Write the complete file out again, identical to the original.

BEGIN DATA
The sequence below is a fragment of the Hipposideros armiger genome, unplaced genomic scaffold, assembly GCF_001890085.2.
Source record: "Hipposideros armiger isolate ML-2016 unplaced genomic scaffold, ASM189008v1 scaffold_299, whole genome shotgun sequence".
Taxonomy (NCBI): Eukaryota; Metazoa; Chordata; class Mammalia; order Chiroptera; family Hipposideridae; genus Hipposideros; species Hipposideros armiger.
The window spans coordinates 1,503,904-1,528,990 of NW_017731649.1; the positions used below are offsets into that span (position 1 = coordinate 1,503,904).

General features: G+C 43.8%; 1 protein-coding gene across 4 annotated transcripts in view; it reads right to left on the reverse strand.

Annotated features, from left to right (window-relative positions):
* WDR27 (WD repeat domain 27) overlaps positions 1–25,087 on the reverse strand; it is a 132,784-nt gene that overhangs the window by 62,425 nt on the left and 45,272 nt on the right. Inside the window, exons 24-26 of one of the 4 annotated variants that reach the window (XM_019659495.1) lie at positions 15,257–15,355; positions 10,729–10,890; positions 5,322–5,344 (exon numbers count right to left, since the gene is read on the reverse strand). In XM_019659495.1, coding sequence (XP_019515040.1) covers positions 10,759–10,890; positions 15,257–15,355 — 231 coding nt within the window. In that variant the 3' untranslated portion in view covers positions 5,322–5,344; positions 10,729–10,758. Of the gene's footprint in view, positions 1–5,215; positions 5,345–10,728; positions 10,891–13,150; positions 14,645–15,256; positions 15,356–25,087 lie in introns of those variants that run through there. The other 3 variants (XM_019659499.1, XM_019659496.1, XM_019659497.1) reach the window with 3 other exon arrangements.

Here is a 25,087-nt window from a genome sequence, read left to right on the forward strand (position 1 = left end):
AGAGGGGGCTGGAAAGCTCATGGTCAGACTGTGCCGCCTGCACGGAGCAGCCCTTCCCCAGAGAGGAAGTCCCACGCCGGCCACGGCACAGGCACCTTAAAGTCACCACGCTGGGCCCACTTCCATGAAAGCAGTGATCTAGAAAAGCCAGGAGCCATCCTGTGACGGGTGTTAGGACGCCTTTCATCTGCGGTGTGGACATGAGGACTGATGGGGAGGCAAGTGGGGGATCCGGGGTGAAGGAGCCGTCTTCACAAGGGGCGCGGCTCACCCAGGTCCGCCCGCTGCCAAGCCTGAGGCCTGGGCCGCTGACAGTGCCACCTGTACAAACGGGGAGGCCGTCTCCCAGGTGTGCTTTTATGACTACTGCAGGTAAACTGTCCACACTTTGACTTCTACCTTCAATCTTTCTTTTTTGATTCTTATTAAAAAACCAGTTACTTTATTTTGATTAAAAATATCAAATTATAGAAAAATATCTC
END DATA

The sequence below is a fragment of the Hipposideros armiger genome, unplaced genomic scaffold, assembly GCF_001890085.2.
Source record: "Hipposideros armiger isolate ML-2016 unplaced genomic scaffold, ASM189008v1 scaffold_299, whole genome shotgun sequence".
Taxonomy (NCBI): Eukaryota; Metazoa; Chordata; class Mammalia; order Chiroptera; family Hipposideridae; genus Hipposideros; species Hipposideros armiger.
The window spans coordinates 1,503,904-1,528,990 of NW_017731649.1; the positions used below are offsets into that span (position 1 = coordinate 1,503,904).

General features: G+C 43.8%; 1 protein-coding gene across 4 annotated transcripts in view; it reads right to left on the reverse strand.

Annotated features, from left to right (window-relative positions):
* WDR27 (WD repeat domain 27) overlaps positions 1–25,087 on the reverse strand; it is a 132,784-nt gene that overhangs the window by 62,425 nt on the left and 45,272 nt on the right. Inside the window, exons 24-26 of one of the 4 annotated variants that reach the window (XM_019659495.1) lie at positions 15,257–15,355; positions 10,729–10,890; positions 5,322–5,344 (exon numbers count right to left, since the gene is read on the reverse strand). In XM_019659495.1, coding sequence (XP_019515040.1) covers positions 10,759–10,890; positions 15,257–15,355 — 231 coding nt within the window. In that variant the 3' untranslated portion in view covers positions 5,322–5,344; positions 10,729–10,758. Of the gene's footprint in view, positions 1–5,215; positions 5,345–10,728; positions 10,891–13,150; positions 14,645–15,256; positions 15,356–25,087 lie in introns of those variants that run through there. The other 3 variants (XM_019659499.1, XM_019659496.1, XM_019659497.1) reach the window with 3 other exon arrangements.

Here is a 25,087-nt window from a genome sequence, read left to right on the forward strand (position 1 = left end):
AGAGGGGGCTGGAAAGCTCATGGTCAGACTGTGCCGCCTGCACGGAGCAGCCCTTCCCCAGAGAGGAAGTCCCACGCCGGCCACGGCACAGGCACCTTAAAGTCACCACGCTGGGCCCACTTCCATGAAAGCAGTGATCTAGAAAAGCCAGGAGCCATCCTGTGACGGGTGTTAGGACGCCTTTCATCTGCGGTGTGGACATGAGGACTGATGGGGAGGCAAGTGGGGGATCCGGGGTGAAGGAGCCGTCTTCACAAGGGGCGCGGCTCACCCAGGTCCGCCCGCTGCCAAGCCTGAGGCCTGGGCCGCTGACAGTGCCACCTGTACAAACGGGGAGGCCGTCTCCCAGGTGTGCTTTTATGACTACTGCAGGTAAACTGTCCACACTTTGACTTCTACCTTCAATCTTTCTTTTTTGATTCTTATTAAAAAACCAGTTACTTTATTTTGATTAAAAATATCAAATTATAGAAAAATATCTC